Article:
China–India economics: contour and context
DOI link for China–India economics: contour and context
China–India economics: contour and context book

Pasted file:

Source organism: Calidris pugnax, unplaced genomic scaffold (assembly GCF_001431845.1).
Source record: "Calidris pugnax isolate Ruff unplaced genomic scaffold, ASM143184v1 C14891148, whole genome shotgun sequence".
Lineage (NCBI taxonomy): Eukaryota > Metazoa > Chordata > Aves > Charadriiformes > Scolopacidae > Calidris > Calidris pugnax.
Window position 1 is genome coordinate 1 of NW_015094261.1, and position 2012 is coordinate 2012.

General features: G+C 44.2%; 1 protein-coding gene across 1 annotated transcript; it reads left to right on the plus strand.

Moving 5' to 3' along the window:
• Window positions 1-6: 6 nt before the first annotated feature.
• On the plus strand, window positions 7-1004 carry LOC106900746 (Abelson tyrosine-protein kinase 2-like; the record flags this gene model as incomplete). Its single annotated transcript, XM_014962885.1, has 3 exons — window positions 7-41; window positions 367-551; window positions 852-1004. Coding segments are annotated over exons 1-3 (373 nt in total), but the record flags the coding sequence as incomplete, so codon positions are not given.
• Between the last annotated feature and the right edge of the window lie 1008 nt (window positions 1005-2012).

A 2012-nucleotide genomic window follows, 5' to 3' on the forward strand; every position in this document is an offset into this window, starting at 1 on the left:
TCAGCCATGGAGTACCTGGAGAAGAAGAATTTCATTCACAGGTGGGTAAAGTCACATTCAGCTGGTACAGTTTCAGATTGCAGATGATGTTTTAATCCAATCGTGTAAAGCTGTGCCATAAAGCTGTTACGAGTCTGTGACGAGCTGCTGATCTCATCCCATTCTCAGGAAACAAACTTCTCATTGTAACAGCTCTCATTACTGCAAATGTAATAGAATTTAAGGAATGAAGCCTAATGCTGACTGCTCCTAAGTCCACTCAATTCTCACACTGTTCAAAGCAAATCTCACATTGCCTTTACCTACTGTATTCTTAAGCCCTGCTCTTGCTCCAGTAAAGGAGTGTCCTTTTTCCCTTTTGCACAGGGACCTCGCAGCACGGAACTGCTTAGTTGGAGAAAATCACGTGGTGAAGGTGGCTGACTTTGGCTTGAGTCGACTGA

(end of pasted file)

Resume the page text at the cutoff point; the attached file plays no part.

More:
The eco nomic relationship between China and India was too small to notice even a decade ago. With bi lat eral trade at around US$2 billion and hardly any investments either way, neither coun try could have visualised the other as a major eco nomic partner in the years to come. A decade later, how ever, there are distinct signs of the eco nomic relationship maturing into one of the most robust commercial asso ci ations of modern times. This is not only because of the astounding rate of growth in bi lat eral trade, which has shot up to US$60 billion within less than a decade. It is also because of the increasingly larger roles that Chinese and Indian entre pren eurs and businesses are beginning to play in each other’s eco nom ies through a variety of industrial ventures and innov at ive initiatives. As two of the world’s fastest growing emerging market eco nom ies, both are exciting pro spects for each other. Together, they also symbolise the emergence of an eco nomic ally resurgent Asia. While the eco nomic ties were small at the beginning of the current century, they were prac tically non existent when the Indian Prime Minister Rajiv Gandhi visited China a little more than a couple of decades ago, in Decem ber 1988, at the invitation of the Chinese Premier Li Peng. The visit was intended to break the ice between the two coun tries, which had had an acrimonious relationship for more than two decades. Economics or trade barely found mention in the joint Press Communiqué issued by the two coun tries on the occasion except for the estab lishment of a Joint Economic Group (JEG).1 This was in marked contrast to the communiqué issued during Premier Wen Jiabao’s visit to India in Decem ber 2010, 22 years after Rajiv Gandhi’s visit. The statement, on this occasion, was conspicuous in its emphasis on eco nomic coopera tion and the pro gress achieved in bi lat eral trade and investment ties. Not only did it spell out various dir ec tions of future eco nomic engagement such as setting a trade target of US$100 billion to be achieved by 2015, and coopera tion in infrastructure, envir on ment, finance and in forma tion tech no logy, the statement also institutionalised a stra tegic eco nomic dialogue between the two coun tries to ‘enhance macro economic coopera tion, to promote exchanges and inter actions and join hands to address issues and challenges appearing in the eco nomic de velopment and enhance eco nomic coopera tion’.2 Economics clearly dominated the agenda, leaving little doubt about the views of both coun tries on the im port ant role it was playing and was expected to play in the relationship between the Asian giants.